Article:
Epithelial Basement Membrane Dystrophy (EBMD) Overview

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Epithelial basement membrane dystrophy (EBMD), also known as anterior basement membrane disease or map-dot-fingerprint dystrophy, is a common condition that affects the cornea of the eye (the clear, dome-shaped structure in the front part of the eye that a contact lens is placed on).

The condition usually affects people over 30 years of age. EBMD is sometimes silent, leaving those affected unaware of their condition. Some people with the disease have subtle corneal irritation that is short-lived, while others may have chronic symptoms that seem to act up every day.

A close up view of a person's brown eye
Alex Turton / Getty Images

Understanding EBMD

EBMD is a disorder of the basal epithelial cells located in the front part of the cornea. These basal cells stick to the second membrane layer, also referred to as Bowman's layer. In EBMD, the basal cells create abnormal, finger-like projections that stick out from the thickened underlying membrane. These projections cause the epithelial cells to become loose. Along with other changes that occur among the epithelial cells, these changes give an appearance of maps, dots, and fingerprints within the cornea. These characteristic changes can be seen with the use of a slit-lamp biomicroscope.

Risk factors for progression or exacerbation of EBMD include trauma, such as corneal abrasion, as well as LASIK or other intraocular surgery. 


People with EBMD may complain of the following symptoms:

  • Fluctuating vision
  • Blurred vision
  • Intermittent pain

Most people affected by EBMD have fluctuating vision without much discomfort. However, about 10% have painful episodes of recurrent corneal erosion. Recurrent corneal erosions are small defects in the surface of the cornea. These defects are spots of missing epithelial cells that fall off easily because of the disorder. The finger-like projections that form cause these cells to become loose, causing them to lose their adherence to the underlying membrane.

Symptoms tend to be worse during the morning hours, because the eye dries out at night, and the cells that are poorly adhered seem to come off more easily upon waking.


EBMD is often missed by healthcare providers, since the corneal map, dot, and fingerprint appearance that commonly develops with this condition can be subtle in many cases. However, upon close inspection, these characteristic changes can be detected. Eye doctors will listen closely to your symptoms and overall medical history, which may provide clues. A special yellow dye may also be put into your eye to make subtle corneal surface changes more visible. Your healthcare provider may also perform keratometry or ​corneal topography, which measure the overall shape of the cornea. Your tear film will also be studied under the microscope to rule out other conditions, such as keratoconjunctivitis sicca and other subtle dry eye conditions.


Treatment for EBMD is aimed at reducing the number of painful, symptomatic erosions. In people who don't have apparent symptoms, treatment includes using artificial tears several times per day to encourage optimal epithelial cell health. People with more noticeable symptoms will be told to make more frequent use of artificial tears, as well as bland eye ointments before bedtime.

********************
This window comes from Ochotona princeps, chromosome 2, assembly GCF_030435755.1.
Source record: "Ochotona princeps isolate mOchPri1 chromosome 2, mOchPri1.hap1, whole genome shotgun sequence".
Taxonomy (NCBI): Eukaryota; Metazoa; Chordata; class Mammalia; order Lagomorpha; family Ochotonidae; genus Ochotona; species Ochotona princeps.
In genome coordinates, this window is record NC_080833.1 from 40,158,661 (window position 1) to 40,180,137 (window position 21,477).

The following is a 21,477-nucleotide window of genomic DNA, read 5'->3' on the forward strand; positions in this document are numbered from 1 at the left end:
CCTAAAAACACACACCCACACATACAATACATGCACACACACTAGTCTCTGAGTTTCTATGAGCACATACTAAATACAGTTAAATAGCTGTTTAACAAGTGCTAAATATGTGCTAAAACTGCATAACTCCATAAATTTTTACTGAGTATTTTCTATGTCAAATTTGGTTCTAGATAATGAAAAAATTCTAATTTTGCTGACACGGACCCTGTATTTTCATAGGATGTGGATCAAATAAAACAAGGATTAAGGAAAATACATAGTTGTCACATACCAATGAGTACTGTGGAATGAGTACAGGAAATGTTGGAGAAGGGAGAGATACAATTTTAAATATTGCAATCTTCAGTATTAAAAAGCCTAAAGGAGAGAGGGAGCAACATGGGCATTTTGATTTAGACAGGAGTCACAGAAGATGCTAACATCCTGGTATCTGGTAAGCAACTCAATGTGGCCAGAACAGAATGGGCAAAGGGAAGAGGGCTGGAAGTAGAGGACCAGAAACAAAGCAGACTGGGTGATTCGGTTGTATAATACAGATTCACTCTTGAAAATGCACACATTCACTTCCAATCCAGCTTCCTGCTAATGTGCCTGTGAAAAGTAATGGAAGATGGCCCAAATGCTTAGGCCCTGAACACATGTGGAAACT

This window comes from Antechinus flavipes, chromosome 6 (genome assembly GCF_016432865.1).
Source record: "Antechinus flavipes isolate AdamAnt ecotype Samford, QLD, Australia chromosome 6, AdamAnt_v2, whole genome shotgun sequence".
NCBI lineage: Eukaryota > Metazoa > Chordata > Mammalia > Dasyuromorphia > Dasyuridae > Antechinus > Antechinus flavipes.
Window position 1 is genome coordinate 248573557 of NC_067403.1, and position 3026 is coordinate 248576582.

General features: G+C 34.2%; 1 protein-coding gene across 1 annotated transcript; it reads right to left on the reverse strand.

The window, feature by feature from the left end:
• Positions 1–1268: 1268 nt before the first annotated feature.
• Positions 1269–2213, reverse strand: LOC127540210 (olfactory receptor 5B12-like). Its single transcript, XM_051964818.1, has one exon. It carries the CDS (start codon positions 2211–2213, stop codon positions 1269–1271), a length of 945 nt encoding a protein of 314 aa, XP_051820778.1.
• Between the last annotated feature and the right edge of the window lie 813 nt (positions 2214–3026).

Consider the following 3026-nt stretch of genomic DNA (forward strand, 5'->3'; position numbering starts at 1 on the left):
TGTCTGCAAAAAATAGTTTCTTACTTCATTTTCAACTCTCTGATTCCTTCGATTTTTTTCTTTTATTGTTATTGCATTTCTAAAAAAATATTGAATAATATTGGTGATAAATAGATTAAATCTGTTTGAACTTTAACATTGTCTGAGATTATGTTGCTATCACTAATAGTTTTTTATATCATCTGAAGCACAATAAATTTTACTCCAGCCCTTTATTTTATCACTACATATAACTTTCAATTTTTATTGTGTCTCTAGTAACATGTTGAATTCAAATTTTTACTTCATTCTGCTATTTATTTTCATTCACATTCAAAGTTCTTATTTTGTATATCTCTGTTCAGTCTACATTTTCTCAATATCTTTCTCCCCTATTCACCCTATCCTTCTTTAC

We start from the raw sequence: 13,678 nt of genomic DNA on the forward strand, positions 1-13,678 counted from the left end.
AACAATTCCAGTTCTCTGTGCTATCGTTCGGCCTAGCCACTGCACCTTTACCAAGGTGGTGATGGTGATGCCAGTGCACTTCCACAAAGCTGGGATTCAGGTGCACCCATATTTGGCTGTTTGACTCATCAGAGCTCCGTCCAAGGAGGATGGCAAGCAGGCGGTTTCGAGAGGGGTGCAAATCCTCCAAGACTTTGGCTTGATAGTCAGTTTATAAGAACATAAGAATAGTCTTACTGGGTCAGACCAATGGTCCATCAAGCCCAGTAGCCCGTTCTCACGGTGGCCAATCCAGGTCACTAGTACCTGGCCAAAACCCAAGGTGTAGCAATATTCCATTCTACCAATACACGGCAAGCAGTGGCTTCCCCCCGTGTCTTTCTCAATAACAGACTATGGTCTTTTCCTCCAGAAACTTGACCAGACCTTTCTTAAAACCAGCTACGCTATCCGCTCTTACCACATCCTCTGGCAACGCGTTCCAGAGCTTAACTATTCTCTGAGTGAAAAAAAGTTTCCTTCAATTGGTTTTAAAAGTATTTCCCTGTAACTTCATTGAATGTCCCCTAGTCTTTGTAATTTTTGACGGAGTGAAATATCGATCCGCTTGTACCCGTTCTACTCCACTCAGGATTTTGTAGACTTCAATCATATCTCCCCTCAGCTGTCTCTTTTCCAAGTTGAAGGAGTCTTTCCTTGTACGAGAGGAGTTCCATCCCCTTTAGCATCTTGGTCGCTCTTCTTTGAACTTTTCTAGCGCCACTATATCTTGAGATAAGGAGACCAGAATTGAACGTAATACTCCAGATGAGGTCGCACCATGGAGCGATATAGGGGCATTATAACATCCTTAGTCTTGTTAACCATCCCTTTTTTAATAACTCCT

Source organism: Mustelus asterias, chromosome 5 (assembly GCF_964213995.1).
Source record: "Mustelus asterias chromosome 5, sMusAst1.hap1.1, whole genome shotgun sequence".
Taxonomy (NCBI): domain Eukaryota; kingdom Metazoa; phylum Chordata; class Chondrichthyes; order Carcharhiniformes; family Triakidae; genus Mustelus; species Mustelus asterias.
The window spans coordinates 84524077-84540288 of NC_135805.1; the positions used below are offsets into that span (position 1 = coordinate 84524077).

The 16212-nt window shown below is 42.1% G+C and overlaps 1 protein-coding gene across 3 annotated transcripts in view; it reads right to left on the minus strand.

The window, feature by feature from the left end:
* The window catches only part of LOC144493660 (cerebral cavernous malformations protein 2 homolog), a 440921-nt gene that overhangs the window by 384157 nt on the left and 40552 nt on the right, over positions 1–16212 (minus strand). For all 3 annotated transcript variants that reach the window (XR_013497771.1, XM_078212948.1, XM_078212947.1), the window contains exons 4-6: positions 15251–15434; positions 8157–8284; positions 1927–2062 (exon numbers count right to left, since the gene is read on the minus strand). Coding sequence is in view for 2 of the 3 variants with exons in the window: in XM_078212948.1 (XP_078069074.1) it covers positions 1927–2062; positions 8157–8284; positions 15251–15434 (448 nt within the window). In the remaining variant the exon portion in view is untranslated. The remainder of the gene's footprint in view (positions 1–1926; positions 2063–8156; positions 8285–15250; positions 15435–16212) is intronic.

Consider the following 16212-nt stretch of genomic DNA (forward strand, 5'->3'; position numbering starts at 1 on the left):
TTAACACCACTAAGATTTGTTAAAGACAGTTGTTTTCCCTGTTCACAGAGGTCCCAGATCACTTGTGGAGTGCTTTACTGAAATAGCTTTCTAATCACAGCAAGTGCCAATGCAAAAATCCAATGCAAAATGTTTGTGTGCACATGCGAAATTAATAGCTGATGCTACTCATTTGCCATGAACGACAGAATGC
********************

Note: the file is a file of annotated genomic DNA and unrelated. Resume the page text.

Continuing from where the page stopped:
If there is a history of dry eye, punctal occlusion is also recommended. Punctal occlusion involves inserting a small collagen or silicone plug in the tear drainage canal of the eye to conserve the patient's tears.

Blindfolds or goggles may also be part of the treatment plan to prevent dryness at night. However, you'll want to be sure to use a vaulted version: flat sleep masks or goggles can dry onto the surface of the cornea when people leave their eyes open a little at night, risking more injury to the cornea.

In moderately severe cases, healthcare providers will recommend a hypertonic eye drop or ointment during the day and at night. This is a salt solution that draws the fluid out of the cornea, making it very compact, and helps the epithelial cells stay more tightly adhered to the cornea. Occasionally, healthcare providers will use soft contact lenses to smooth out the cornea.

In cases in which a patient develops recurrent corneal erosions, healthcare providers will prescribe antibiotic drops. Cycloplegic drops may also be used to reduce pain and improve comfort. Cycloplegic drops calm the pain associated with inflammation by temporarily paralyzing the muscle inside the eye, which can contract strongly and cause pain. Cold compresses, chilled artificial tears, and topical non-steroidal anti-inflammatory eye drops may also be prescribed.

A Word From Verywell

If you don't respond well to medication, a procedure called anterior stromal puncture may be recommended. Anterior stromal puncture involves the healthcare provider using a sterile needle to create very small punctures in the eye's surface. These punctures do not enter the eye; they are controlled to a superficial depth, much like tattooing inserts a needle partially into the skin. This causes small scars to form and speeds healing by causing corneal cells to more securely adhere to the eye's underlying layer. Another form of treatment is photorefractive therapeutic keratectomy, or PTK, which uses a laser to smooth out the surface of the cornea and reduce symptoms.

1 Source
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  1. Edell E, Woodward MA, Bunya V. Epithelial basement membrane dystrophy. American Academy of Opthamology EyeWiki. February 21, 2020.

Additional Reading
  • Primary Care of the Anterior Segment, Second Edition. Copyright 1995, Appleton & Lange.

By Troy Bedinghaus, OD
Troy L. Bedinghaus, OD, board-certified optometric physician, owns Lakewood Family Eye Care in Florida. He is an active member of the American Optometric Association.